I recently saw a story that I wanted to share, which is relevant because I just did a series on mirrorless vs DSLR cameras. I told you that because mirrorless cameras are smaller but just as good, if you’re buying new camera, mirrorless is the future proof way to go.

A few days later I saw a story in my news feed about a rumor that the 2016 iPhone will have a DSLR level camera. Then another story ran which featured a Qualcomm press release claiming that its new processors will be able to “support superior DSLR-quality photography and enhanced computer vision.” This implies that an Android phone hitting stores near you in the future will also have “DSLR” quality cameras. So if size is a major consideration, maybe we shouldn’t even go mirrorless? Maybe we just need to wait for the next iPhone?

Well even if we to take these claims at face value, there’s a couple different ways we could interpret these rumors. Lots of features combine to make DSLR quality photos. Let’s break down what these rumors could mean, and whether we would really get DSLR quality with the improvements.

A Less Pixelated Future?

One way these rumors could turn out is that iPhones and Androids may soon enter the megapixel war. iPhones have traditionally stayed at 8 MPs, and the next iPhone may see a significant bump in that number. And are DSLR level megapixels possible to achieve in a smartphone? Sure, I mean its already been done even. Check out the Nokia Lumia 1020, which boasts an insane 41 MPs. So why is this not bigger news? Are DSLR cameras already on the shelves?

Unfortunately, more MPs does not equate to amazing photo quality. The more megapixels you have, the larger your photos can be without looking like garbage. If you were to take a photo on a 4 MP camera, and then print it out poster size, there won’t be enough pixels captured to really make a recognizable image. DSLR photo quality does involve having enough MPs to get a good, large image, but for most prints, 18 -25 MPs is more than enough. Beyond that sharpness, color and accurate depths of field are the things that create DSLR quality photos, and the MPs does nothing for that.

A DSLR Sensor?

The rumors might also imply that smartphones will soon come with DSLR quality sensors. This is one is also feasible if we look at recent advances in sensor technology. Sony has developed a 21 MP Exmor RS sensor  which boasts key DSLR features like a fast autofocus, true HDR, and the ability to shoot native RAW images. And at just about $18 a sensor, this is commercial ready technology. What’s the downside? Well bigger is not always better, but for sensors whose main job is to absorb enough light to create a high-quality image, even the most advanced smartphone camera sensor is too small to compare to a full DSLR or mirrorless sensor. The Exmor RS is 1.12 microns x 1.12 microns. That’s a .00112 milimeter square! An entry-level mirrorless sensor like the Sony APS-C is 22mm x 15mm. That’s almost 2,000,000% larger the Exmor. That huge size gap means that the Exmor RS is never going to be able to capture and manipulate light to the scale of a full-size camera, short of putting a black hole in it.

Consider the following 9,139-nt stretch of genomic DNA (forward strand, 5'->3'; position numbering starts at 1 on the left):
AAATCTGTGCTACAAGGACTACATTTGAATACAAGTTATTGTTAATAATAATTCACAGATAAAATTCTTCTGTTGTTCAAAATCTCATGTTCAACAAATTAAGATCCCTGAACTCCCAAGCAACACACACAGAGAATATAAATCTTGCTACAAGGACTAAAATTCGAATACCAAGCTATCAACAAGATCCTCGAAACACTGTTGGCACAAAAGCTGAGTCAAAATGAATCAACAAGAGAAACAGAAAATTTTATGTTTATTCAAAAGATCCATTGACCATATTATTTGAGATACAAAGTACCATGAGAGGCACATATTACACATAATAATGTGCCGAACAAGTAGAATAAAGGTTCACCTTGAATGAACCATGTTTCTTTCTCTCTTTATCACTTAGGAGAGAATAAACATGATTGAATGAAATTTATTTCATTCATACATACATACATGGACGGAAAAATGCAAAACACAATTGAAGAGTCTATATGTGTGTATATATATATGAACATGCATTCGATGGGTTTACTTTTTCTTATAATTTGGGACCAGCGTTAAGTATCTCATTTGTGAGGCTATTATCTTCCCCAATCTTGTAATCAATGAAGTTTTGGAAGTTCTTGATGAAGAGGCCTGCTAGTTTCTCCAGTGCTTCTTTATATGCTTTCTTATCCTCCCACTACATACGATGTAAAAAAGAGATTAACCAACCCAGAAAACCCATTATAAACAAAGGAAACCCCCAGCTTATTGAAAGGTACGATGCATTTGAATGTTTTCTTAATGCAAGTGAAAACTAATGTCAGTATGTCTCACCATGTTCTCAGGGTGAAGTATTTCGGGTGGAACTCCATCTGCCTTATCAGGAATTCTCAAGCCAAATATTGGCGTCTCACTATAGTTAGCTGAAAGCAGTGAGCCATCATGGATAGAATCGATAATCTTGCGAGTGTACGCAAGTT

What can we expect in 2016?

Now that we know whats possible and whats not,  will you be able to buy a DSLR quality camera in a smartphone this year? The short answer is no. You won’t come close to the lens guided, big sensor rendered DSLR photos. But what about in the farther future? The long answer is that the pieces are starting to be here. Qualcomm chips really could support DSLR quality image processing soon. Better sensors are being built which reduce dependence on size by stacking, a sign of outside the box thinking that will continue to lead to major innovation. And with optical technology having been perfected over millennia now, we may one day have tiny smartphone lenses capable of great things. But I would give it 5-10 years before I really take a hard look at these rumors again